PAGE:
Ok, you have to chuckle a little at this. A 70-year-old retired teacher needed new license plates. The DMV mailed her the plates, and when she opened them up she was quite surprised. The plates weren't "vanity plates." These were randomly issued by the state of Minnesota.

The plate number is PLS - 069. Now if you don't know what that means, I'm not going to be the one to tell you. But if you know, you know.


I saw this on my Facebook feed. The woman (who I'll keep anonymous for privacy concerns) is from my hometown and I've known her my whole life. She's got a good sense of humor and found this quite funny. She posted the question to her friends, "Can license plates be exchanged?"

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She got quite a few comments, most of them were from people having fun with it. "At least it's polite?" Others encouraged her to keep the plates as a good icebreaker. Others mentioned that they have had to change plates because of the number 666 on it. That's kind of a bad omen, isn't it?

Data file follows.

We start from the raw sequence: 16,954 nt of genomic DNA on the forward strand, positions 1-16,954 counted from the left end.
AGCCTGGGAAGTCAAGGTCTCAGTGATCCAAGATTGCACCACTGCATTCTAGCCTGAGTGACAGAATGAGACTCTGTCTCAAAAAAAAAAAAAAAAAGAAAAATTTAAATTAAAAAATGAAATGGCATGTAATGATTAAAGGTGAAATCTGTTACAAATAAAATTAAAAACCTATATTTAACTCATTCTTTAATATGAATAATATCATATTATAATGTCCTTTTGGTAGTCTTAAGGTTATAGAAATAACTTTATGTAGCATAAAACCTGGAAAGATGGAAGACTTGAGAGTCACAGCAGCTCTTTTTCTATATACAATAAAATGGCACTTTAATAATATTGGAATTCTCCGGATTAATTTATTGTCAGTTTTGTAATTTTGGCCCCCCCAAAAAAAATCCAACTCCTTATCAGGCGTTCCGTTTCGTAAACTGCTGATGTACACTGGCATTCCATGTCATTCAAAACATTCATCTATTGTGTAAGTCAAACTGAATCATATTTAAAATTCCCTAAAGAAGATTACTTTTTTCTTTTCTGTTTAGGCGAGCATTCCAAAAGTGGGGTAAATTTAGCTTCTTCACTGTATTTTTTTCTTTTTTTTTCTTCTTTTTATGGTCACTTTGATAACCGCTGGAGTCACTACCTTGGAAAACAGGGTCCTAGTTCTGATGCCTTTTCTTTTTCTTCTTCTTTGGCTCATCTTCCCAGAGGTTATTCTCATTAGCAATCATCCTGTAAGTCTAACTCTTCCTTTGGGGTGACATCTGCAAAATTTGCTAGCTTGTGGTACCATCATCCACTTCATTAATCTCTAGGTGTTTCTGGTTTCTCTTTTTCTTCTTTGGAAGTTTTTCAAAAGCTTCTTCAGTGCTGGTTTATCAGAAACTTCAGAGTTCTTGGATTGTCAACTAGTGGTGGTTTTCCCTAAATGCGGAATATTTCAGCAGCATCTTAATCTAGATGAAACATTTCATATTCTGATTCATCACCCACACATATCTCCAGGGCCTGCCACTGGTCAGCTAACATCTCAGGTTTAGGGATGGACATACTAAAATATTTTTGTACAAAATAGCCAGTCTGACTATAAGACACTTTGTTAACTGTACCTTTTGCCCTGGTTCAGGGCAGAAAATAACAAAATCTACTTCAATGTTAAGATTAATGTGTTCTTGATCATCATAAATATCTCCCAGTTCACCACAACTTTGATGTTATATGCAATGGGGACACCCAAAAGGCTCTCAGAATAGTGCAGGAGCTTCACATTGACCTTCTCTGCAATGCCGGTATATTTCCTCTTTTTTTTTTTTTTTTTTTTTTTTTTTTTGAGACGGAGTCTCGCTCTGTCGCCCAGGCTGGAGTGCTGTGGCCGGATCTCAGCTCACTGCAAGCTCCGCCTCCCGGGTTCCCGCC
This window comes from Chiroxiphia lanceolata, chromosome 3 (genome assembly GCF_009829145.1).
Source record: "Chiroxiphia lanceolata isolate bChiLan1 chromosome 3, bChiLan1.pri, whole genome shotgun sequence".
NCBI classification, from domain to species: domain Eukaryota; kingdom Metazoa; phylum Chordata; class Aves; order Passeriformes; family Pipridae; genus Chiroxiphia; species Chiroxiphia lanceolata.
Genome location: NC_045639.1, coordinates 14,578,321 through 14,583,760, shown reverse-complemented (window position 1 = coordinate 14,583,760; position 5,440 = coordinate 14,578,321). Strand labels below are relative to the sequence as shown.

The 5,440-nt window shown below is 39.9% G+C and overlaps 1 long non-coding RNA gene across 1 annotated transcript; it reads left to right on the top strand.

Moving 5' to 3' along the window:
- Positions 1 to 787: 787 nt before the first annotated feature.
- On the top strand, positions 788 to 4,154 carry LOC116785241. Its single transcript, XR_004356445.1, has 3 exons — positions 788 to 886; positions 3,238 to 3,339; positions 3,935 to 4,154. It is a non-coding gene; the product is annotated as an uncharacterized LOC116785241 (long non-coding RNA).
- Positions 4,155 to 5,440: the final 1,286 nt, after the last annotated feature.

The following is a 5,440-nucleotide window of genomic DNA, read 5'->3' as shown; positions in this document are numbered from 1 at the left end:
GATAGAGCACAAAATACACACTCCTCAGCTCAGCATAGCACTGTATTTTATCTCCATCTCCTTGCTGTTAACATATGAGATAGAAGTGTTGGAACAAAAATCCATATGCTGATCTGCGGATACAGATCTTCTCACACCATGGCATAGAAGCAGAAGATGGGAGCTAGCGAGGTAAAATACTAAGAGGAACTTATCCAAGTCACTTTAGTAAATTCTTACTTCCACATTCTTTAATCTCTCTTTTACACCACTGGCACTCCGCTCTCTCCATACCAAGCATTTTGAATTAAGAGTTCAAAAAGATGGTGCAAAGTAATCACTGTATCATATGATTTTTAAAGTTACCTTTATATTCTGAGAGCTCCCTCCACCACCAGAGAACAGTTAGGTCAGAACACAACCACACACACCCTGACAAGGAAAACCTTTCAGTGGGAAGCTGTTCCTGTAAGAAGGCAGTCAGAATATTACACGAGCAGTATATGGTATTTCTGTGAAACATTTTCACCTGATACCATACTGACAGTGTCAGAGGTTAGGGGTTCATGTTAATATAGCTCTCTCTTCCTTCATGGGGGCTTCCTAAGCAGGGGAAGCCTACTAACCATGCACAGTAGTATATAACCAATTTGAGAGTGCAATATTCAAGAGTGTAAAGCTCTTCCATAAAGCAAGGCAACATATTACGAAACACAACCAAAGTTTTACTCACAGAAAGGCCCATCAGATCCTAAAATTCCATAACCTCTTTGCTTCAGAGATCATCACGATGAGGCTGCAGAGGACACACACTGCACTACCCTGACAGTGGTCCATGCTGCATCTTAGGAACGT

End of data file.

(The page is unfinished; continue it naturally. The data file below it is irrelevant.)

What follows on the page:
Read More: How To Get New Blackout License Plates In Minnesota

Can you exchange license plates?

In Minnesota, you can get new license plates if you don't like the numbers or letter combinations. You can request a standard license plate with a different number by visiting a DMV location or submitting a request online.

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Google Maps

Minnesota has offered personalized plates for years, and they even offer specialty plates that support different causes. Just last year, Minnesota announced they would be offering "blackout" license plates. Those have been a hit with motorists paying extra for those.

She's not sure if she's going to exchange them.

You need new license plates every 7 years in Minnesota. This woman isn't sure if she's going to keep her PLS 069 plates or not. I guess we'll just have to see if they are on the road.

LOOK: See how much gasoline cost the year you started driving

To find out more about how has the price of gas changed throughout the years, Stacker ran the numbers on the cost of a gallon of gasoline for each of the last 84 years. Using data from the Bureau of Labor Statistics (released in April 2020), we analyzed the average price for a gallon of unleaded regular gasoline from 1976 to 2020 along with the Consumer Price Index (CPI) for unleaded regular gasoline from 1937 to 1976, including the absolute and inflation-adjusted prices for each year.

Read on to explore the cost of gas over time and rediscover just how much a gallon was when you first started driving.

Gallery Credit: Sophia Crisafulli

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